Although authenticity for "16 Century" (unspecified) was requested, using an SCA group name pretty much precludes historical authenticy.
  16. Rafi'a al-Zarqa'. New Name (See the returns section for the device).
  17. Sajah al-Tayyibah. New Name.
    Submitted as Sajah Al-Tayyiba, the byname was changed to al-Tayyibah to have proper capitalization (namely, lack thereof for al-) and to match in transliteration with Sajah.
  18. Thomas Winterbourne of Kent. New Name.
    Thomas is found in Withycombe's The Oxford Dictionary of English Christian Names on page 279, dated to 1086. Winterbourne and Kent are found in A Dictionary of English Surnames by Reaney and Wilson, with Winterbourne dated to 1341 on page 496 and Kent dated to 1185 on page 263.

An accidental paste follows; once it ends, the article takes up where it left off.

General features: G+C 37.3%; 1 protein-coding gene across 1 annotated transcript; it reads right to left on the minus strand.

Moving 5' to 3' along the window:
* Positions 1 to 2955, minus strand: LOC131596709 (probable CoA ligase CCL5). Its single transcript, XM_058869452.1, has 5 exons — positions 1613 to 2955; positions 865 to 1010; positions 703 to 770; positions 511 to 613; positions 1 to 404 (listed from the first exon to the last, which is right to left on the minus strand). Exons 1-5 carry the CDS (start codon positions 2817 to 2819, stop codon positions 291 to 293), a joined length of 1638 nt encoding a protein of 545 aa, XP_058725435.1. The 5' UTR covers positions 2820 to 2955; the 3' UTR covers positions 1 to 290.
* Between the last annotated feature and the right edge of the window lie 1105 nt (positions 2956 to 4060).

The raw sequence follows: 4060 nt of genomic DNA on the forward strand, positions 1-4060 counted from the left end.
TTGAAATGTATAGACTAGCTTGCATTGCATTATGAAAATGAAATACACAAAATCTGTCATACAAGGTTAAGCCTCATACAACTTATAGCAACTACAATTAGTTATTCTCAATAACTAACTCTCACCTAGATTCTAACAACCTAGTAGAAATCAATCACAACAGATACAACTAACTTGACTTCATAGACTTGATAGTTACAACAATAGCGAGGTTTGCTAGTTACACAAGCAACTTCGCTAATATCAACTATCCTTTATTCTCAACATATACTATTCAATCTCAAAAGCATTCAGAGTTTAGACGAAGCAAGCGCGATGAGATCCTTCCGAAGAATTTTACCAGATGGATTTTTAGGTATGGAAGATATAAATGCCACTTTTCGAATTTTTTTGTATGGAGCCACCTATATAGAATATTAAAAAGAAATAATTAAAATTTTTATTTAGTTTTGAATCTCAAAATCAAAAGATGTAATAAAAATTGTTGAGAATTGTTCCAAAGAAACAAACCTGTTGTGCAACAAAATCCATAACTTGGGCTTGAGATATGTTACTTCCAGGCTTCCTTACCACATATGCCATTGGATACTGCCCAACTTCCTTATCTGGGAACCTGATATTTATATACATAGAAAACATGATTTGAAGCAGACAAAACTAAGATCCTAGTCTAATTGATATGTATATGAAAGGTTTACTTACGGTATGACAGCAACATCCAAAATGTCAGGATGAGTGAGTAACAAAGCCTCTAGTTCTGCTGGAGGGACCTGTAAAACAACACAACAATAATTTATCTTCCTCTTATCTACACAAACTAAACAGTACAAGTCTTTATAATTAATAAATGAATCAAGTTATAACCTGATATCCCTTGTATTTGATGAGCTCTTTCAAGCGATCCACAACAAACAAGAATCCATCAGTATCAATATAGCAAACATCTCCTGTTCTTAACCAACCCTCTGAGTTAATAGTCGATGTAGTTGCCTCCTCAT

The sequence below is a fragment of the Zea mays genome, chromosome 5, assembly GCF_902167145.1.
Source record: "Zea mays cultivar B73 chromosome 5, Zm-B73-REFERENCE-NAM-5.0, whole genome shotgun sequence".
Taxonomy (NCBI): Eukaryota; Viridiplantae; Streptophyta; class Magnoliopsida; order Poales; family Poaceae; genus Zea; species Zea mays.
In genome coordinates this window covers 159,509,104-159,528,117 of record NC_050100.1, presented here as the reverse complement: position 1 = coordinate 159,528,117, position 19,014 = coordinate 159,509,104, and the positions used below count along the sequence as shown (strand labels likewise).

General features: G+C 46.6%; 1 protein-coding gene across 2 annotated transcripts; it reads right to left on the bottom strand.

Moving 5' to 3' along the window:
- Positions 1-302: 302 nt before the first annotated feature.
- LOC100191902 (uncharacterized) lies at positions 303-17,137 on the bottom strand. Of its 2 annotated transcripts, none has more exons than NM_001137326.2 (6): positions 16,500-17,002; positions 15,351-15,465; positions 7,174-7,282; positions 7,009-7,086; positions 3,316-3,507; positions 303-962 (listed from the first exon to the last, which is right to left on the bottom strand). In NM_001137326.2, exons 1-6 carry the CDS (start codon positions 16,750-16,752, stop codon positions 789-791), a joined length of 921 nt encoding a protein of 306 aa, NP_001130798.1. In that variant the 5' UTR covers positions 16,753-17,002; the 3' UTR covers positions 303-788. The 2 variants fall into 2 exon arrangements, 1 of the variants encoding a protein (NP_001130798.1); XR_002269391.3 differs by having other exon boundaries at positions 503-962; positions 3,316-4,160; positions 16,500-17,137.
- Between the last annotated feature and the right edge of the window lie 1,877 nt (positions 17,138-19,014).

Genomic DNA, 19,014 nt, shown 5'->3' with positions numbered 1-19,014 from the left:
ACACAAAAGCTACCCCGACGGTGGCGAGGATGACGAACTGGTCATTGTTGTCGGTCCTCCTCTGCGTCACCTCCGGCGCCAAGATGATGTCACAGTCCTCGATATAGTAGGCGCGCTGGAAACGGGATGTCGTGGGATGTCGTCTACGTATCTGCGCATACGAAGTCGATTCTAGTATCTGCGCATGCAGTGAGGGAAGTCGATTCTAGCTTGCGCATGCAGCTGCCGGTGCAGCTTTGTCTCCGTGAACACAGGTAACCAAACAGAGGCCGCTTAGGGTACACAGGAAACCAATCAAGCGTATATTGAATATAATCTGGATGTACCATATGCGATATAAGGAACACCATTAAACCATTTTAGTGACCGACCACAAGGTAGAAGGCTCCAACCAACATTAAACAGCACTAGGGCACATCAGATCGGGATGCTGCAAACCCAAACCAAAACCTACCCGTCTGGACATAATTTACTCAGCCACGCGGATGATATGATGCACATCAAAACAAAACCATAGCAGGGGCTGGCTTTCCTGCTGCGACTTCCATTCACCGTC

He will not allow major changes, cares most about the sound, and is interested in authenticity for "12th-14th C. English" langauge/culture.
  19. William Sutherland. New Name and New Device. Per bend sinister sable and vert in dexter chief an acorn slipped and leaves bendwise within a bordure engrailed argent.
    William is found in Black's Surnames of Scotland on page 816 under the header William, mentioning one "William the Lion (1165-1214)". Sutherland is also found in Black's Surnames of Scotland, on page 756 under the header Sutherlan, Sutherland, which says "From the name of the shire ... Alexander Sutherland ... 1441".
    He has no requests.

The following items were returned for further work:

  1. Æthelind of Erbystok. New Badge. (Fieldless) A key sable and a ladle Or in saltire.